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Save the Date: January 24 – Climate Change and Toxic Hazards: Before the Storm (Webinar)

Posted January 10, 2019 by

Date & Time: January 24, 2019 at 1:00 p.m.

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This webinar is part of a series organized by CHE and the Boston University Superfund Research Program (BUSRP). Learn more about the CHE-BUSRP Partnership.

This webinar is the first in a 3-part series on climate change, toxic hazards, and how to prepare to protect public health before, during, and after a superstorm or flood. Speakers in this initial webinar will focus on how individuals and communities can prepare before calamity hits a community. They will describe a range of potential exposures to mixtures of toxic chemicals in water, air, and industrial sources that may be encountered during climate disasters and how to prepare to avoid them. The webinar will address the status of cleanup of Superfund sites nationwide, and how communities and businesses are changing preparation processes based on lessons learned from prior storms like Maria, Harvey, Irma, and Florence.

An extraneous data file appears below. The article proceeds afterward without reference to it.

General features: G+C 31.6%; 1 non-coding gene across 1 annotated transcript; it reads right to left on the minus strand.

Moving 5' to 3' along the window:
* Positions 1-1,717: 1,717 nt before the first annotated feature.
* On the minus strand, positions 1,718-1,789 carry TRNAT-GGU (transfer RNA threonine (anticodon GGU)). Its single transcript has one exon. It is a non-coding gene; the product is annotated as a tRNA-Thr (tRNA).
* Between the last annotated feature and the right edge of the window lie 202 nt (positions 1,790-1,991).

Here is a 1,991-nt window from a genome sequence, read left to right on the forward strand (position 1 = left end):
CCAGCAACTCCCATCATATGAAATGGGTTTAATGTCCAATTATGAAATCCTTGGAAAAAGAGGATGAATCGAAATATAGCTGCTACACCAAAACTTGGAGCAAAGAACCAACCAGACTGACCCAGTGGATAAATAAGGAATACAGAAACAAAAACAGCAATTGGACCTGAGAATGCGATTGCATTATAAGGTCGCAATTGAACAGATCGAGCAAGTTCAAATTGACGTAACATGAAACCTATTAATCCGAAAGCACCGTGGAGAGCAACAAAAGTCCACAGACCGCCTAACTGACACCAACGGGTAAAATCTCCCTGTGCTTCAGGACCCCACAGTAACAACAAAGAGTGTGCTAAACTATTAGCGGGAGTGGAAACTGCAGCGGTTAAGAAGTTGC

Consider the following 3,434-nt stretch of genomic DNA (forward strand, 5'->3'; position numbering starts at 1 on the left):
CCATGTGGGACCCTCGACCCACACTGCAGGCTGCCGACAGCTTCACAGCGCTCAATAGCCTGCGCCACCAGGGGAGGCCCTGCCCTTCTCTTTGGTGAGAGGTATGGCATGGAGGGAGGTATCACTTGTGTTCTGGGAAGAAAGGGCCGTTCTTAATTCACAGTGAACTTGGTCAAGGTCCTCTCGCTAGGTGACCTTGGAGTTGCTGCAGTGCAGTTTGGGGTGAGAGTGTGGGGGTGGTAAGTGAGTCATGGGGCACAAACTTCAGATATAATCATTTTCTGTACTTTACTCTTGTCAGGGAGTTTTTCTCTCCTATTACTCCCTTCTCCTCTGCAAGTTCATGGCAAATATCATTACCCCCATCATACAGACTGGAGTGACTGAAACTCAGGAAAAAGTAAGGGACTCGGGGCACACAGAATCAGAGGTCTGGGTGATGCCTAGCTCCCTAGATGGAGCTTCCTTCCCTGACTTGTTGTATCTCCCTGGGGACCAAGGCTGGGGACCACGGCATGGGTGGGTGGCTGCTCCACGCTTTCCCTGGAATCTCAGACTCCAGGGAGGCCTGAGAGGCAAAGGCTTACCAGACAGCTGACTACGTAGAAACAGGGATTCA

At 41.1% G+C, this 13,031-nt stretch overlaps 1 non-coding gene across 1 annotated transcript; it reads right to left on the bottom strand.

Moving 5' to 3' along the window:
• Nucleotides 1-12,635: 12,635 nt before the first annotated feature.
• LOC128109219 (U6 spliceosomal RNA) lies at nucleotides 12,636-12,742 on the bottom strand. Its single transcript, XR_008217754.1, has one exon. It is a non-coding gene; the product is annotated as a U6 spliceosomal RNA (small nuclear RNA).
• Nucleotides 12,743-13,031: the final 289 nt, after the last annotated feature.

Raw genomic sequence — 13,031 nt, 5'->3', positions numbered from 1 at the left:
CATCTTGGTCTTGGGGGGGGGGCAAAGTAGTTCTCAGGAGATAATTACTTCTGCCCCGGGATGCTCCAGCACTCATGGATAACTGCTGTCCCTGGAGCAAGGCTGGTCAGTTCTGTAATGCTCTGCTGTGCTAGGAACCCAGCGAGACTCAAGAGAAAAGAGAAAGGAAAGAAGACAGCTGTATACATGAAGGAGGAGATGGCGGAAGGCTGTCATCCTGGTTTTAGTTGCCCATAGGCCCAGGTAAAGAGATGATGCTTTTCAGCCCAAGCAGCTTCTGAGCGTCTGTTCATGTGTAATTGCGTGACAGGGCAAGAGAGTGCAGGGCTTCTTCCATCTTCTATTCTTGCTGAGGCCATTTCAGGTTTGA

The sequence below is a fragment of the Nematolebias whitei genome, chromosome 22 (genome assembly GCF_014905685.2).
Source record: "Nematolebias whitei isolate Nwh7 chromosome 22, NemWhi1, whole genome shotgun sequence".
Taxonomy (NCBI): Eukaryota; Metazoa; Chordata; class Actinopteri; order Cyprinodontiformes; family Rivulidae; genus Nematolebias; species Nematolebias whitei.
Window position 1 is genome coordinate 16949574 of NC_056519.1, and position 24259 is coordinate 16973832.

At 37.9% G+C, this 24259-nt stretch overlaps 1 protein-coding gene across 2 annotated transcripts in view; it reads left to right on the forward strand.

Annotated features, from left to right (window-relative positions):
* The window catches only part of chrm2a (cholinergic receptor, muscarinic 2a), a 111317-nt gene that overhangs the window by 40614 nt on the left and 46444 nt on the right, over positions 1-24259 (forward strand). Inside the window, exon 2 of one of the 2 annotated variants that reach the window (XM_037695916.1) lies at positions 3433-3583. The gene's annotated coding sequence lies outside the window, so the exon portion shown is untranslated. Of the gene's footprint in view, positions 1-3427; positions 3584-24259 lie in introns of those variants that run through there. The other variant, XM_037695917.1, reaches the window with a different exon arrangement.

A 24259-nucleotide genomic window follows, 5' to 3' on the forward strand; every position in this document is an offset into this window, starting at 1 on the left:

Speaker Tiffany Skogstrom of the Massachusetts Office of Technical Assistance (OTA) will focus on training community leaders and industry representatives on chemical safety and resiliency in the face of upcoming storms, preventing the risk of creating new Superfund sites. Skogstrom will demonstrate OTA’s new online map of toxics users and climate vulnerabilities and discuss the findings of their trainings. Speaker Dr. Jennifer Horney of the University of Delaware’s Epidemiology Program and Disaster Research Center and adjunct Professor at Texas A&M University will discuss how Houston residents’ views on environmental health and resiliency of parks and recreation areas changed in response to the impacts from Hurricane Harvey. Horney will focus on how data collected after Harvey could inform future disaster planning and preparation in Texas, and how this is applicable nationwide.

This webinar will be moderated by Dr. Wendy Heiger-Bernays, Clinical Professor of Environmental Health at the Boston University School of Public Health.

This webinar will last for 60 minutes and will be recorded for our call and webinar archive.

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